But right now, with this particular book, I know I need to take it slow. It is the kind of book that deserves care and attention and a lot of thought. So that's what I will give it.

Eighteen books in eight years may be great or it may be slightly insane, I'm not quite sure. What I do know is that it's okay to slow down once in a while. Hopefully this particular story will be better for it.

Tuesday, June 14, 2016

The healing power of art

Artwork by Nicoletta Ceccoli from The Girl in the Tower

"All of us use art and literature
as an escape from time to time,
but if it's any good,
it has a healing quality --
a quality that enlarges our
human spirit."
Katherine Paterson

Thursday, June 2, 2016

B&N Teen Book Festival

If you're in the Portland area, I'll be participating in the first B&N Teen Book Festival at the Clackamas, Oregon store. There are things happening all weekend, but on Saturday, June 12th, I'll be signing books alongside April Henry at 4:00 p.m.

And if you're not in the Portland area, make sure and check the B&N near you because most likely they'll be having some fun events as well!

Thursday, May 26, 2016

High tide and low tide

I listen to a lot of podcasts on my dog walk every morning. I recently started listening to one called "Millennial," about what it's like to be in your twenties in this day and age. I've really enjoyed following her story as she tries to figure out what she wants to do career-wise and the challenges she faces in looking for work. Since I have a son who is about to graduate from college, and because things are quite different from when I graduated from college years and years ago, I find it all very interesting.

In one of the early episodes (sorry, not sure which one), the host, Megan, was talking to an older coworker (at the restaurant where she works part-time) about success, and he said something that really resonated with me. He said something like: In life, it's impossible to always feel like everything is going well and that you're exactly where you want to be in terms of success. It's like the tide - it ebbs and flows. Sometimes you'll feel successful, like the high tide, and other times, the tide will go out and you'll feel dissatisfied with the way things are going. You just have to ride it out. Eventually, the tides will turn again.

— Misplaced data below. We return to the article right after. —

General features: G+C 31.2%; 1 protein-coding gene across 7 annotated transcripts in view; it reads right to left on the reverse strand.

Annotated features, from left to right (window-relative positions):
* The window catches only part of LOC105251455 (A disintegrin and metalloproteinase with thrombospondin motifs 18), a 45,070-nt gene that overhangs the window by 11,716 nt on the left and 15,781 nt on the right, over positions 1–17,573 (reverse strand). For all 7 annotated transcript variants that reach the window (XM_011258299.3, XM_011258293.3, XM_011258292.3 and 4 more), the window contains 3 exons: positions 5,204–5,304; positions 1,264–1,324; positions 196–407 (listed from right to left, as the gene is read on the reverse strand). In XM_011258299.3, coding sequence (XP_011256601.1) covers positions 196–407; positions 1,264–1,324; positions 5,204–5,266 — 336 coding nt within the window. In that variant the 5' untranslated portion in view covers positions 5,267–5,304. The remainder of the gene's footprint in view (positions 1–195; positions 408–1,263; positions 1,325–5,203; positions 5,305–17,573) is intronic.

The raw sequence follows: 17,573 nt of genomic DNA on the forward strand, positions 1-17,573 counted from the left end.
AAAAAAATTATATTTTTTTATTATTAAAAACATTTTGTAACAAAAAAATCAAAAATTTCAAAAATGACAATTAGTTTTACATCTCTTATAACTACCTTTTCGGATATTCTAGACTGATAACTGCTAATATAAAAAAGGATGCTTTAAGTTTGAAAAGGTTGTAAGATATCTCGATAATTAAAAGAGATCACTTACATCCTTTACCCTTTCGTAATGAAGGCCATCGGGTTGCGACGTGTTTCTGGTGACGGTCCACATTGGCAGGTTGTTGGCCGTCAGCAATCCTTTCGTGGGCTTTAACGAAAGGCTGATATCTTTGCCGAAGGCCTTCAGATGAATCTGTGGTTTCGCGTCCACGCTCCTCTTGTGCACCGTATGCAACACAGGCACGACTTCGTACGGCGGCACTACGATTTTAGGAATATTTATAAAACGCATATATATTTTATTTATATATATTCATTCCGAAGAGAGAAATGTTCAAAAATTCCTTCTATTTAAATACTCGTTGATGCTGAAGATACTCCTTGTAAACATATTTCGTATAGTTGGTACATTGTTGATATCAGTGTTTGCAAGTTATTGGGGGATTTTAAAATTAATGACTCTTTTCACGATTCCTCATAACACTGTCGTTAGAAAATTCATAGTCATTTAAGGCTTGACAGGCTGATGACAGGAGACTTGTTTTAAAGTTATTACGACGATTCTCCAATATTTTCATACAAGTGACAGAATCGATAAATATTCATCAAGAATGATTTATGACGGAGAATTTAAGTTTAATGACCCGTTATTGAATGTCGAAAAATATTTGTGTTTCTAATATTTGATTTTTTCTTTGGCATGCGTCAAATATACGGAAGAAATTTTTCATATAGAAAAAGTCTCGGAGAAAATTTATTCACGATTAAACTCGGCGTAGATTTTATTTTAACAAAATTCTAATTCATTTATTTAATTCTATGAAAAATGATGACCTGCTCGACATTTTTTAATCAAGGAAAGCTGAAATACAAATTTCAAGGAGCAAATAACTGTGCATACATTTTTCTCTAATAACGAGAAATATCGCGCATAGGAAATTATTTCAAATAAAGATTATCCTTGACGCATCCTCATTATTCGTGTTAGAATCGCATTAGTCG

I love that. To simply know that high tide all the time is impossible sort of takes the pressure off. A little bit, anyway.

Monday, May 23, 2016

In the land of no contracts

It's always a bit of a strange feeling for an author when a contracted book (one that a publisher has bought and is scheduled to be published) is turned in. On the one hand, there is this huge sense of relief - the book is done and the editor is pleased. Hooray!

But it also can be a bit nerve-wracking. The book is done, so now what? Because books are published so far ahead, authors also have to be thinking ahead. I'm now thinking about 2018, wondering if I'll have any books that year. If I don't sell something here in the next little while, I may not have anything published in 2018 and as someone who relies on this writing gig for income, it's really not good to skip a year.

I try not to worry, but it's hard. It's really hard. It's like this little nagging voice in the back of my head all the time - you need to sell something, you need to sell something. The fact that publishing is the slowest business in the world doesn't help. Once an author has something to sell, it can be a loooong time before a sale actually happens. Editors are busy. Most of them read submissions during their "off hours."

So, I'm busy working on coming up with a couple of proposals for future series. I'm also working on a manuscript I don't want to sell on proposal because I want to make it the best I can without any deadline pressure. And I have a completed manuscript on submission now.

Just like when I'm writing sometimes, I'm not sure what's going to happen next. But I hope I don't have to wait too long to find out!